Institutions of the European Union
To understand how European states and citizens are represented in the different institutions. To know the extent and level of decentralisation of the European administration. To know the sectors of activity of the different European agencies. According to the Treaty of Lisbon, the EU has 7 different institutions: The European Council establishes the overall direction of EU policy, but it does not have the power to pass laws.
It meets for two or three days at least once every six months under the leadership of its President, who is currently Herman Van Rompuy. The Council of the European Union is also known as the Council of Ministers and represents the governments of the member states and forms part of the legislative power.
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The formations of the Council of the EU vary according to the subject to be treated natural environment, economy, employment, etc. It has a rotating presidency, with a duration of six months, which is held — following a previously established calendar - by the corresponding minister from the member state currently charged with this duty.
The European Commission is the body that exercises executive power; its members are chosen every five years by the European Parliament. It also has the capacity to sanction any member states that fail to comply with community law. Second, the European Parliament is composed of representatives—known as members of the European Parliament, or MEPs—who are directly elected by the citizens of each EU member state.
The European Council and Parliament together determine the composition of the European Commission—the council nominates its members and Parliament must approve them. The commission has the sole authority to propose EU laws and spending, but all EU legislation requires the approval of both Parliament and the Council of Ministers. Parliament negotiates all laws, including the budget, with the commission and the Council of Ministers in an arrangement known as co-decision.
The president of Parliament, who is elected by the body, must also sign off on laws for their passage.
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Parliament has a number of other powers. It approves members of the European Commission, meaning that parliamentary elections go far in determining the direction of EU policy.
That has never happened, but on one occasion, in , the commission resigned en masse over a corruption scandal before Parliament could act. As the executive body, the commission is most responsible for the day-to-day operations of the EU. The commission is tasked with drafting legislation and drawing up the EU budget. It sends these proposals to Parliament and the Council of Ministers and negotiates with them until it wins approval from both institutions.
The commission also helps enforce EU treaties by raising legal disputes with the Court of Justice. Member states gave the EU different levels of authority over different areas, known as competencies :. But CFSP decisions must be unanimous, and member states remain free to make their own foreign policies.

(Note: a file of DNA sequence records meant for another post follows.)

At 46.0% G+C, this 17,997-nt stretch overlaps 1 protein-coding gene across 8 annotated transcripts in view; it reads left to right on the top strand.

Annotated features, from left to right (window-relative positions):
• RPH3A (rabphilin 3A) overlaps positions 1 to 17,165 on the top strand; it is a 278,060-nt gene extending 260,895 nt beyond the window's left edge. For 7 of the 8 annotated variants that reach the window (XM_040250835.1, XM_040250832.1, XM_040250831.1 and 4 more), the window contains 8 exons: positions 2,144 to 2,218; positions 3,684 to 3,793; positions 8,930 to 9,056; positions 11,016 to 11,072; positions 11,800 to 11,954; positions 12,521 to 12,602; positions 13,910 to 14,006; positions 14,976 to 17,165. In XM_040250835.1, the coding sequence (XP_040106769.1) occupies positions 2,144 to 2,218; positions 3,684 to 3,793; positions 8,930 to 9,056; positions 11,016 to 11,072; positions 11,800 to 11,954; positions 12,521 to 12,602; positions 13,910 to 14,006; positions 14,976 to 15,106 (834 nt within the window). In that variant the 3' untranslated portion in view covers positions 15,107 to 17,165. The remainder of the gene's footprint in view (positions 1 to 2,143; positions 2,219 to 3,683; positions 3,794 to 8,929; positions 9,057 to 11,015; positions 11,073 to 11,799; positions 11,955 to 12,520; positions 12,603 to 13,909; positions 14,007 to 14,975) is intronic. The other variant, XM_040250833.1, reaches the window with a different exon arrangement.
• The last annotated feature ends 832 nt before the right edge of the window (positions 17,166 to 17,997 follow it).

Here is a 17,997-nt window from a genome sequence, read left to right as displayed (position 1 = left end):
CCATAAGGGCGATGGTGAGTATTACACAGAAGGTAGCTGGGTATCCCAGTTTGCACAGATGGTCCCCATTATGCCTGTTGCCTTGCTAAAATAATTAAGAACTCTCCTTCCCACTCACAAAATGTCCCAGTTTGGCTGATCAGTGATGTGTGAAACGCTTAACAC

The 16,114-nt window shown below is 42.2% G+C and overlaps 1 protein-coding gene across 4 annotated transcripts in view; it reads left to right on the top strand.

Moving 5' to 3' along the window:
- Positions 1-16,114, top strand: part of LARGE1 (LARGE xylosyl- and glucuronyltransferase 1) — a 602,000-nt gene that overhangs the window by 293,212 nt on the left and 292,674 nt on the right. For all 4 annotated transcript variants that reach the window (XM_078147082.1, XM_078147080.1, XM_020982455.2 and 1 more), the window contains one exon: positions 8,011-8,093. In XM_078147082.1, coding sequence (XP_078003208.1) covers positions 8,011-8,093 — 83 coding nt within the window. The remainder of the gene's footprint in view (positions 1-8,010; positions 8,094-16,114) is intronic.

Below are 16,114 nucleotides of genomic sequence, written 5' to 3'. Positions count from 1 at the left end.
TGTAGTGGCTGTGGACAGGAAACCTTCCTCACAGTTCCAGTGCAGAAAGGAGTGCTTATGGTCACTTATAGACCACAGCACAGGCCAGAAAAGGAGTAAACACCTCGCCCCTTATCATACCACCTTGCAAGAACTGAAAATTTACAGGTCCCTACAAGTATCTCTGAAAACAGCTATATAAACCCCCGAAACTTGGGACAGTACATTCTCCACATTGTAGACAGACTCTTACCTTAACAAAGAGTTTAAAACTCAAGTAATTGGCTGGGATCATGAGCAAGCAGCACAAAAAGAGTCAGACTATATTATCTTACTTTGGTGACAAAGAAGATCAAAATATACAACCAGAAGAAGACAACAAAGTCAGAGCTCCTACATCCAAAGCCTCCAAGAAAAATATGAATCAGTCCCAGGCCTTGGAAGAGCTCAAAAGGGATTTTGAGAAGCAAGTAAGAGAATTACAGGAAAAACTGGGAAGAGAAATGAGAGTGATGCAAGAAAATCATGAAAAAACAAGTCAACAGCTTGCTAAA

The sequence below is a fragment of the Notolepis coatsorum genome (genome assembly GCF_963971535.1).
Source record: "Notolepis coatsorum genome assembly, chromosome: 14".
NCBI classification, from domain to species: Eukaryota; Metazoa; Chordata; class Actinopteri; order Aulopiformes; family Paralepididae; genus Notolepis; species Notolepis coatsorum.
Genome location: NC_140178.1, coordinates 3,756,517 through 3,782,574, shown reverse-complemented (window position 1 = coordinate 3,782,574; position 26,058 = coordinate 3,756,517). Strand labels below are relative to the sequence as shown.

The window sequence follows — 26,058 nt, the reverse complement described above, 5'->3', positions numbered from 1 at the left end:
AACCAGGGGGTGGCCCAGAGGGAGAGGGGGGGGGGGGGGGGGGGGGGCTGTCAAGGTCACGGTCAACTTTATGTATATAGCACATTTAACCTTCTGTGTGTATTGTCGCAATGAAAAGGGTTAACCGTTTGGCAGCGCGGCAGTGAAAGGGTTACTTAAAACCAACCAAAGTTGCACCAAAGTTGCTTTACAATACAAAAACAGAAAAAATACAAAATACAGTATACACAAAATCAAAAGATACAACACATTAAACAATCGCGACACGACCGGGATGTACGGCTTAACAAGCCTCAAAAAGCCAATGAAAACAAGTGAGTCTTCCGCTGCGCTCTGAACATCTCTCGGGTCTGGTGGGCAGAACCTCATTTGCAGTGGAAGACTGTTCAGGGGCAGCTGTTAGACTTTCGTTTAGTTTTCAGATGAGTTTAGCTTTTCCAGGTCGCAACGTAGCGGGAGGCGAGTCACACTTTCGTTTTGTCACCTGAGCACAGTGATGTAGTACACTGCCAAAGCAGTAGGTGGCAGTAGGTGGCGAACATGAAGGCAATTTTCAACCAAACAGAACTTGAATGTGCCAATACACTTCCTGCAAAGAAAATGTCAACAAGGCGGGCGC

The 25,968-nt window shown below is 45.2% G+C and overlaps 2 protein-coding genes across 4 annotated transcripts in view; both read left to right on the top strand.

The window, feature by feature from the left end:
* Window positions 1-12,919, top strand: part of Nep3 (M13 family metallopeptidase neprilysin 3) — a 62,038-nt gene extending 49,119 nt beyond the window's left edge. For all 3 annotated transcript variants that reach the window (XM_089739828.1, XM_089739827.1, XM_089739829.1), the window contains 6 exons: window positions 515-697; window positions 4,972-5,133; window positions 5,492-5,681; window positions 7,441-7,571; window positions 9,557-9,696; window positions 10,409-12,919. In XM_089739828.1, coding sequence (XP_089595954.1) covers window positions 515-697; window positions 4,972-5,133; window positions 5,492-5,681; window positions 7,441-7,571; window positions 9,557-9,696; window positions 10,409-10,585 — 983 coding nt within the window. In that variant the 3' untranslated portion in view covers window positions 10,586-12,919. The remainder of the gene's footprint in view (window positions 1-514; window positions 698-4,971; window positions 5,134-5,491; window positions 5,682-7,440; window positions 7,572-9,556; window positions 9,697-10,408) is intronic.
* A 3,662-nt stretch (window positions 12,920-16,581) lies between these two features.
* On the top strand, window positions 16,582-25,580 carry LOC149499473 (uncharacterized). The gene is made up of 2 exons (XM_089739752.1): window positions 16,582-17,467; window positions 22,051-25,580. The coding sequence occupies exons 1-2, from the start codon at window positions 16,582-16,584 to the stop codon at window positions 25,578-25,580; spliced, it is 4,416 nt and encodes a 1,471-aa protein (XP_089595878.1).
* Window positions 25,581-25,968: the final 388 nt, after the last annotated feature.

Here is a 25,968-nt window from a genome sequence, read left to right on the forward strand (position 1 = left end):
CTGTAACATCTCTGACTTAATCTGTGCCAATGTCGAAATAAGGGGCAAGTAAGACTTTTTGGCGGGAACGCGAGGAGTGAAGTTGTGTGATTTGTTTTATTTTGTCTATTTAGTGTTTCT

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Implementation of the CFSP, the responsibility of the European Commission, is carried out by the high representative of the union for foreign affairs and security policy, a position informally known as the EU foreign minister. This position was created by the Lisbon Treaty to strengthen and centralize EU diplomacy. It is managed by the commission, draws staff from across the EU institutions, and operates in more than countries. The bloc played a leading role in negotiating international agreements including the Paris climate accord and the Iranian nuclear deal , both finalized in In major conflict zones, such as Libya, Syria, and Ukraine, the bloc has struggled to define a common policy.
It has maintained sanctions on Russia since the annexation of Crimea, but EU members are divided over how closely to work with Moscow on energy and other areas. National governments have agreed to transfer all their decision-making power in this area, unlike other foreign policy matters, to the EU.
The EU needs a unified trade policy because of its customs union, which sets a single external tariff for the entire bloc, and its single market, which treats all goods and services that enter the EU the same. Finally, if a trade deal is particularly broad, it may also require the individual approval of each EU member state. Signed in , CETA has yet to take full effect because the Italian government has so far refused to sign off on it. Ask an expert! What's everyone dancing to on Strictly? World Peace Day: Is this what peace looks like? Home Menu.
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